Category Archives: Weapons

The Spike ER and NLOS Missiles of the Philippine Navy

A full scale mock up of a Spike NLOS missile. Photo courtesy of Wikimedia Commons
A full scale mock up of a Spike NLOS missile. Photo courtesy of Wikimedia Commons

The Israeli company Rafael Advanced Defense Systems Ltd revealed to the press recently that they will provide the Spike ER missiles for the Philippine Navy (PN) and the Spike NLOS missiles for our Anti-Submarine Warfare (ASW) Helicopters.[1] The Spike ER will likely be used on our Multi-Purpose Attack Craft (MPAC) Mark Three (Mk3) while the Spike NLOS will be used on our AW159 Wildcat Helicopters.

Both Spike missile versions were bought as part of the packages for the MPAC and AW159, with the MPAC project awarded in February 2016[2] while the AW159 acquisition was awarded in March 2016.[3] These acquisitions are significant because for the Spike ER, it will be the very first missile system ever to officially enter service with our PN ships. The Spike NLOS on the other hand will be the first ever guided missile to enter service for use with the PN’s helicopters.
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The Elbit UT25 and ORCWS Systems of the Philippine Army

A UT30 Mk2 Remote Weapons Station (RWS) mounted on an M113 of the Philippine Army. Photo courtesy of John K. Chua.
A UT30 Mk2 Remote Weapons Station (RWS) mounted on an M113 of the Philippine Army. Photo courtesy of John K. Chua.

The Philippine Army (PA) finally entered the age of Remote Weapons Station (RWS) when such units it bought were finally delivered. An RWS is a remotely operated weapons system that can be installed on various platforms. These systems became common when the major armed forces of the world like the United States of America (USA) and the major European countries started adopting them during the last decade or so.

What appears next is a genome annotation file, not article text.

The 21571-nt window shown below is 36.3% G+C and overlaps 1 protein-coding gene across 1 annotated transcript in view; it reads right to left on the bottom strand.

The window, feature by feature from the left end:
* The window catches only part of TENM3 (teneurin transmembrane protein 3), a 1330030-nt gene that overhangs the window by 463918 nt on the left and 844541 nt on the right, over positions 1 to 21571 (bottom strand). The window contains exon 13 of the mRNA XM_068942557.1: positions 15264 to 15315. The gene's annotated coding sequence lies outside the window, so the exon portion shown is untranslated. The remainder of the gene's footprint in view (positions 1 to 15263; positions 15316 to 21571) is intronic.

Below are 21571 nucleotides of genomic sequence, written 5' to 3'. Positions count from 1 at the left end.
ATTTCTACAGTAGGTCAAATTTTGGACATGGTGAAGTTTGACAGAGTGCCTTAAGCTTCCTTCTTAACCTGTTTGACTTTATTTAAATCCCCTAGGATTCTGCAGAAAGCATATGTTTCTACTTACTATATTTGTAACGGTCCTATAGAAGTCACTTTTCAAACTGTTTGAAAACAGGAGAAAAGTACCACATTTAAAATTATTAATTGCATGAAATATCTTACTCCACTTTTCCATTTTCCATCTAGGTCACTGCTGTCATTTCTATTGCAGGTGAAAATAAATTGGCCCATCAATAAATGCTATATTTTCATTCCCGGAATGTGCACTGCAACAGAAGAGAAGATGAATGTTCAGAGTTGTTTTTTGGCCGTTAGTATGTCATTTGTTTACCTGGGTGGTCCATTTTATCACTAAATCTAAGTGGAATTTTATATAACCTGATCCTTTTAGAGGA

The Army’s RWS turrets were bought in 2014 under the PNoy Administration from the Israeli company Elbit Systems as part of an upgrade program for the PA’s M113 Armored Personnel Carriers (APCs). Four M113s were upgraded to have RWS turrets armed with 25 mm cannons while another six M113s were armed with .50 caliber Machine Guns. The .50 caliber RWS-equipped M113s were the first to arrive in September last year[1] and a year later the 25 mm RWS-equipped units were delivered.[2]
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Our Armed Forces’ Switch to the M855 Round

M855 Ball 5.56 x 45 mm ammunition with painted Green Tips. Photo courtesy of Wikimedia Commons.
M855 Ball 5.56 x 45 mm ammunition with painted Green Tips. Photo courtesy of Wikimedia Commons.

One less publicized fact about the PNoy Administration’s acquisition of the Remington R4 Assault Rifles is how the Philippine Army (PA) and Philippine Marine Corps (PMC) can now also switch to using a newer type of ammo, the M855. This is because the R4 Rifles have barrels with 1 in 7 inch Twist Rates which allows them to do so.

’Twist Rate’
First, just an explanation on the term “Twist Rate”: A bullet when it leaves the barrel of a firearm needs to be imparted a “spin” in order for it to travel further and on a more stable trajectory. Without this spin, then the bullet won’t be able to travel as accurately or as far and will drop to the ground quicker.
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HIMARS for the Philippine Army?

A High Mobility Artillery Rocket System (HIMARS). Photo courtesy of Wikimedia Commons.
A High Mobility Artillery Rocket System (HIMARS). Photo courtesy of Wikimedia Commons.

One big surprise during the recent Balikatan 2016 Military Exercise was how the United States (US) Army decided to bring and highlight their High Mobility Artillery Rocket System or HIMARS. This is the first time they have brought over the system to the annual, joint US-Philippine exercises, and it literally made quite a splash as it was all over the local news. One wonders if this has something to do with the revelation made last year by Israel Military Industries (IMI) that the Philippines was set to buy a similar system, the Lynx armed with EXTRA Missiles.[1]

That deal did not push thru as the then incoming Armed Forces of the Philippines (AFP) Chief of Staff Hernando Irriberi decided to cancel it in favor of buying more Force Protection Equipment (FPE) for the Philippine Army. It ended up being a “Lose-Lose” situation as not only did we not end up with the Lynx, but we also did not end up with any of the FPEs he wanted bought instead. Irriberi had the opportunity to be remembered as the AFP Chief of Staff to usher in the “Missile Age” for the Army, but instead he will be remembered as the one who had DELAYED it.